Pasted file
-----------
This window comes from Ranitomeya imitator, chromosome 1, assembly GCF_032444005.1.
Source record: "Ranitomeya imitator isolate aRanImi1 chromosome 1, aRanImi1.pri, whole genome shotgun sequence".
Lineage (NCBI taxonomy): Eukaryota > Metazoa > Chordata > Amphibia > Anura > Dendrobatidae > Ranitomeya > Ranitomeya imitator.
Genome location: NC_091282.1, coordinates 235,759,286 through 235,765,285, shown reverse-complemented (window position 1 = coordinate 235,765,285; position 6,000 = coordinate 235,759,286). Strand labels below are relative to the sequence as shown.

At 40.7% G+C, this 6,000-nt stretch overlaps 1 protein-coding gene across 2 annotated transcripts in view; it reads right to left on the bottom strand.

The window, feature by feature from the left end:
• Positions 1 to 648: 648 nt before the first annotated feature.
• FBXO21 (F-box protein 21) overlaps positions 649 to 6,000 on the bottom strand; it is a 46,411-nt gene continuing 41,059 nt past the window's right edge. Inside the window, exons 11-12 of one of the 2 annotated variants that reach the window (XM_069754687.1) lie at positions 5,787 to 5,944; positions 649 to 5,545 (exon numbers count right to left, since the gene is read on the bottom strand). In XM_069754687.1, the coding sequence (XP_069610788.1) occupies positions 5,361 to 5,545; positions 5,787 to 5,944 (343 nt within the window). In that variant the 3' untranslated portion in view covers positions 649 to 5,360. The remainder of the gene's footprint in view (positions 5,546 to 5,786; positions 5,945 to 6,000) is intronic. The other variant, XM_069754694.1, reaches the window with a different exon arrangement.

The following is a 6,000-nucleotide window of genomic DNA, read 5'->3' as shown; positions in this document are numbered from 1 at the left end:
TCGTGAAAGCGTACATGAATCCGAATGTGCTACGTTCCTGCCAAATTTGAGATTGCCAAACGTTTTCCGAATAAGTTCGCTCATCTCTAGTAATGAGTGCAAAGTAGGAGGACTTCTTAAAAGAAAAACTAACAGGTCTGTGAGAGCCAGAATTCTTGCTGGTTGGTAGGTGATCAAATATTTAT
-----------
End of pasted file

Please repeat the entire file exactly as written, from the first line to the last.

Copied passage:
This window comes from Ranitomeya imitator, chromosome 1, assembly GCF_032444005.1.
Source record: "Ranitomeya imitator isolate aRanImi1 chromosome 1, aRanImi1.pri, whole genome shotgun sequence".
Lineage (NCBI taxonomy): Eukaryota > Metazoa > Chordata > Amphibia > Anura > Dendrobatidae > Ranitomeya > Ranitomeya imitator.
Genome location: NC_091282.1, coordinates 235,759,286 through 235,765,285, shown reverse-complemented (window position 1 = coordinate 235,765,285; position 6,000 = coordinate 235,759,286). Strand labels below are relative to the sequence as shown.

At 40.7% G+C, this 6,000-nt stretch overlaps 1 protein-coding gene across 2 annotated transcripts in view; it reads right to left on the bottom strand.

The window, feature by feature from the left end:
• Positions 1 to 648: 648 nt before the first annotated feature.
• FBXO21 (F-box protein 21) overlaps positions 649 to 6,000 on the bottom strand; it is a 46,411-nt gene continuing 41,059 nt past the window's right edge. Inside the window, exons 11-12 of one of the 2 annotated variants that reach the window (XM_069754687.1) lie at positions 5,787 to 5,944; positions 649 to 5,545 (exon numbers count right to left, since the gene is read on the bottom strand). In XM_069754687.1, the coding sequence (XP_069610788.1) occupies positions 5,361 to 5,545; positions 5,787 to 5,944 (343 nt within the window). In that variant the 3' untranslated portion in view covers positions 649 to 5,360. The remainder of the gene's footprint in view (positions 5,546 to 5,786; positions 5,945 to 6,000) is intronic. The other variant, XM_069754694.1, reaches the window with a different exon arrangement.

The following is a 6,000-nucleotide window of genomic DNA, read 5'->3' as shown; positions in this document are numbered from 1 at the left end:
TCGTGAAAGCGTACATGAATCCGAATGTGCTACGTTCCTGCCAAATTTGAGATTGCCAAACGTTTTCCGAATAAGTTCGCTCATCTCTAGTAATGAGTGCAAAGTAGGAGGACTTCTTAAAAGAAAAACTAACAGGTCTGTGAGAGCCAGAATTCTTGCTGGTTGGTAGGTGATCAAATATTTAT